There have been rumours about AMOLED tablets coming from Samsung for a while now. Originally they were expected to debut at MWC in February of this year, where they failed to make a showing. Now, leaked specs have turned up on SamMobile.
The leaked specs are for one of the three rumoured tablets: the Wi-Fi only model known as the SM-T800. They include a 10.5 inch Super AMOLED display with 2560x1600 resolution; 16GB, 32GB and 64GB of storage, depending on the model with MicroSD for expansion; a quad-core snapdragon CPU; 2GB of RAM; an 8MP rear camera with 2MP front; USB 2.0 and a 7900mAh battery.
Why does AMOLED matter?
These tablets would be the first ones from Samsung with AMOLED displays since the Galaxy Tab 7.7 from 2011 which begs the question: why return to AMOLED now?
The Korean giant often favours AMOLED tech on its smartphones. It provides vibrant colours and good contrast, but tends to cast a bluish hue over anything white. This isn’t too noticeable on the small screen of a smartphone, but it is on a tablet. Many were under the impression that this was the reason behind Samsung’s move to TFT and IPS LCD screens.
Where AMOLED has the advantage is that it can be much thinner and offer superior viewing angles than LCD tech. It also gives off wonderfully vibrant colours, and tends towards darker darks and brighter brights.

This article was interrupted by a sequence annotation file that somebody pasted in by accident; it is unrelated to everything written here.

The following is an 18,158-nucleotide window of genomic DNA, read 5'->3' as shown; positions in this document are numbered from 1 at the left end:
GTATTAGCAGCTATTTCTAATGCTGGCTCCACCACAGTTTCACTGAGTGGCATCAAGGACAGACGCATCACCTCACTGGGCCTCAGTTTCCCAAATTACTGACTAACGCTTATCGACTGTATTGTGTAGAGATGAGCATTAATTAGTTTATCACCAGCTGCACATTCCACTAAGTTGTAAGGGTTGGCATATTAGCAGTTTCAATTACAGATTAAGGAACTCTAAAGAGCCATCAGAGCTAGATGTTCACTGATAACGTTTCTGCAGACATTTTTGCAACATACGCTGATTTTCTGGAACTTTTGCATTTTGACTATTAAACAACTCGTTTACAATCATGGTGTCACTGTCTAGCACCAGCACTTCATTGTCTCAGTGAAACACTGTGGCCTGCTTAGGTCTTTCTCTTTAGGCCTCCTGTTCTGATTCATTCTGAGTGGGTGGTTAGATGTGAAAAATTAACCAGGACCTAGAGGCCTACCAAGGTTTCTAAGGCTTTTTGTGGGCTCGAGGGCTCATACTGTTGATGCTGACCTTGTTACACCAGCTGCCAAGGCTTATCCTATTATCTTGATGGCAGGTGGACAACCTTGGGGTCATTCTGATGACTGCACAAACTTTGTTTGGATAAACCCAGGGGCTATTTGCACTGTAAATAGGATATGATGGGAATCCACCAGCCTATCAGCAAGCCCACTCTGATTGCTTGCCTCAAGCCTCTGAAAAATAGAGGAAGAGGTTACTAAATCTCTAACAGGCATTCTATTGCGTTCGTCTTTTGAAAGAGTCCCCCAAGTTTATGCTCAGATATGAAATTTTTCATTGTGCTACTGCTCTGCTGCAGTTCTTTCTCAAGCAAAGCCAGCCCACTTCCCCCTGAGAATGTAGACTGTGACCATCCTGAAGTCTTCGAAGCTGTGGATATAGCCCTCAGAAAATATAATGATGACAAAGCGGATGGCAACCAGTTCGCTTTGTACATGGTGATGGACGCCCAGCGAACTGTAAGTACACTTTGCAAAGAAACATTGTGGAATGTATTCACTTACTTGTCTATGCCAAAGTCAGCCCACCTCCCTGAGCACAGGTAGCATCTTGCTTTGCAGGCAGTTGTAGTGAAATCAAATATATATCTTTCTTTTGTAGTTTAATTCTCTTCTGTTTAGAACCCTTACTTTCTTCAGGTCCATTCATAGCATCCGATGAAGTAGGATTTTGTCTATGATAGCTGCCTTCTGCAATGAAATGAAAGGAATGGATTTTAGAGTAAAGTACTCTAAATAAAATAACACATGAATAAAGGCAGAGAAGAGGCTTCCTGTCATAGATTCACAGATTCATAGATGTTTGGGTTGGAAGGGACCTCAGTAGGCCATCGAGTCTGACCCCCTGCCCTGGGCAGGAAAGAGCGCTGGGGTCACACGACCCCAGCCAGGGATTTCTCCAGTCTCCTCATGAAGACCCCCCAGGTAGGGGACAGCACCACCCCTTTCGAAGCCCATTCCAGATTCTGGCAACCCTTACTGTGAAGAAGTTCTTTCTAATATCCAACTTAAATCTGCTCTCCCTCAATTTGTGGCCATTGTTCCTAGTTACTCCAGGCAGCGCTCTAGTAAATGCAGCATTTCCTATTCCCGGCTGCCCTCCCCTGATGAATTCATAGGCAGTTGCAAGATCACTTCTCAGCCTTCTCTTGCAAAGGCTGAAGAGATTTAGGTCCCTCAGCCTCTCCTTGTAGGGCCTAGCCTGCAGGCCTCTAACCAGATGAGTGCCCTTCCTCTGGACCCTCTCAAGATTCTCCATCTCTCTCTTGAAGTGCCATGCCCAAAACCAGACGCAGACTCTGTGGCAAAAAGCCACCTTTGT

Tablets are often viewed on an angle, either lying flat on a table or sitting on a tilted stand/cover. AMOLED may end up offering a superior user experience for this reason alone.
A resolution of 2560x1600 is over a standard 2K screen, which is 2560x1440. It’s also the same res found on the new Galaxy TabPRO line. The extra pixels are therefore probably to account for virtual on-screen buttons, which Samsung does employ on its larger tablets. It also gives the SM-T800’s screen 287 pixels per inch (ppi), which slightly beats out an iPad Air’s 264ppi.
Another high-end tablet?
The rest of the specs are relatively straight-forward. The Snapdragon processor could be a top-tier 801, or it could be a mid-range S4. Our money is on the more-expensive end, thanks to the impressive screen resolution.
We’re surprised that the USB connection is only 2.0, rather than the 3.0 connector found on the Note 3 and Galaxy S5. USB 3.0 is a great standard that offers faster charging, which would be useful with a big 7900mAh battery, and significantly increased data transfer speed.
The 8MP rear and 2MP front-facing cameras continue our puzzlement that tablet manufacturers feel the need to put the better camera on the back, despite the front-facing one sounding like the far more sensible option to us. Are there really enough people taking regular photos with their tablets out there that it justifies this tendency?
Overall, it sounds like another high-end Galaxy tablet, just with an AMOLED display instead of a TFT LCD. It’ll be interesting to compare these slates with the new NotePRO line and see if there really is a noticeable difference in quality and, if so, which of the two technologies is better suited to the task.